Complaints about racism still dominate media discussion of the disparity between black and white success. Comedian Chris Rock tells white audiences, "None of ya would change places with me! And I'm rich! That's how good it is to be white!"
I assumed that the success of Barack Obama, as well as thousands of other black Americans and dark-skinned immigrants -- many of whom thrive despite language problems -- demonstrates that America today is largely a colorblind meritocracy. But a white campus lecturer, Tim Wise, gets tremendous applause from students by saying things like, "[W]hite supremacy and privilege continue to skew opportunities hundreds of years after they were set in place" and in America, "meritocracy is as close to a lie as you can come." His message is in demand -- he is invited to more than 80 speaking engagements a year.
But black writer Shelby Steele argues that whites do blacks no favors wringing their hands about white privilege.
"I grew up in segregation," Steele told me. "So I really know what racism is. I went to segregated school. I bow to no one in my knowledge of racism, which is one of the reasons why I say white privilege is not a problem."
Steele claims, "the real problem is black irresponsibility. ... Racism is about 18th on a list of problems that black America faces."
Whites' preoccupation with guilt and compensation such as affirmative action is actually a subtle form of racism, writes Steele in his book "White Guilt". "One of the things that is clear about white privilege, and so many of the arguments for diversity that pretend to be compensatory, is that they advantage whites. They make the argument that whites can solve [black people's] problems. ... The problem with that is ... you reinforce white supremacy. ... And black dependency.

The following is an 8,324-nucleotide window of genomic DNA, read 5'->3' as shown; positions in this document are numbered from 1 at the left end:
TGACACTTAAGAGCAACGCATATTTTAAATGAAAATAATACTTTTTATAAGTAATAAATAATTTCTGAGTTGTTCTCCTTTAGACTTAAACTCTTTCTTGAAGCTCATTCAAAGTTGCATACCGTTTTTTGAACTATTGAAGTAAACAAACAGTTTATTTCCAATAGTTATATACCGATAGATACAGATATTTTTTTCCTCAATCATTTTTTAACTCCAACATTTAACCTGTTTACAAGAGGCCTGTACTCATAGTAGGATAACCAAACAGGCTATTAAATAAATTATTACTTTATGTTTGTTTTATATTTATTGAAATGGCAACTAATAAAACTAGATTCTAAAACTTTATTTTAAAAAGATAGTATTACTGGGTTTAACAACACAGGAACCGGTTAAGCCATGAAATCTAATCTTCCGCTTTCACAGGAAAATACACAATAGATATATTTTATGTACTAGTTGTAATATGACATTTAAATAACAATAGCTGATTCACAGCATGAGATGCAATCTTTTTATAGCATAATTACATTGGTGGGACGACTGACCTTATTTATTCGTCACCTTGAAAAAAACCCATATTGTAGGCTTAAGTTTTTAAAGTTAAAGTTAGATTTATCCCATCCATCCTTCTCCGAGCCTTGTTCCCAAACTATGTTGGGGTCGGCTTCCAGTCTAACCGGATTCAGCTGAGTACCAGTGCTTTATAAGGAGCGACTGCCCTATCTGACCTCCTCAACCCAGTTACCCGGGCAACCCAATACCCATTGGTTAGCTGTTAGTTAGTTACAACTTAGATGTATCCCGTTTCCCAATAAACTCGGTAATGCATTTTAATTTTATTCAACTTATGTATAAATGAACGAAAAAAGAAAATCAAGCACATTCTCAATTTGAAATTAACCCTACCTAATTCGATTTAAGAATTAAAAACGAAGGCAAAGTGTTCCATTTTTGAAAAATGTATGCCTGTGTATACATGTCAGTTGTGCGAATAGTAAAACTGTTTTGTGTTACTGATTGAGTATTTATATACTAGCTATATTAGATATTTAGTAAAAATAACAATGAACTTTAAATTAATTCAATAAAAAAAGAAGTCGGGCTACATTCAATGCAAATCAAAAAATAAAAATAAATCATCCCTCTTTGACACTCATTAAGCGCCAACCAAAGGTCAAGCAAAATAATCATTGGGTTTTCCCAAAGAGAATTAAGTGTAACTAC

"White privilege is a disingenuous idea," he adds. In fact, now there is "minority privilege."
"If I'm a black high school student today, there are white American institutions, universities, hovering over me to offer me opportunities. Almost every institution has a diversity committee. Every country club now has a diversity committee. I've been asked to join so many clubs, I can't tell you. ... I don't have to even look for opportunities in many cases, they come right to me."
Of course, there is still racism in America. At ABC News we've aired hidden-camera video showing sales clerks spying on black customers, cab drivers passing blacks to pick up whites and employers favoring white-sounding names.
Steele says those are minor problems.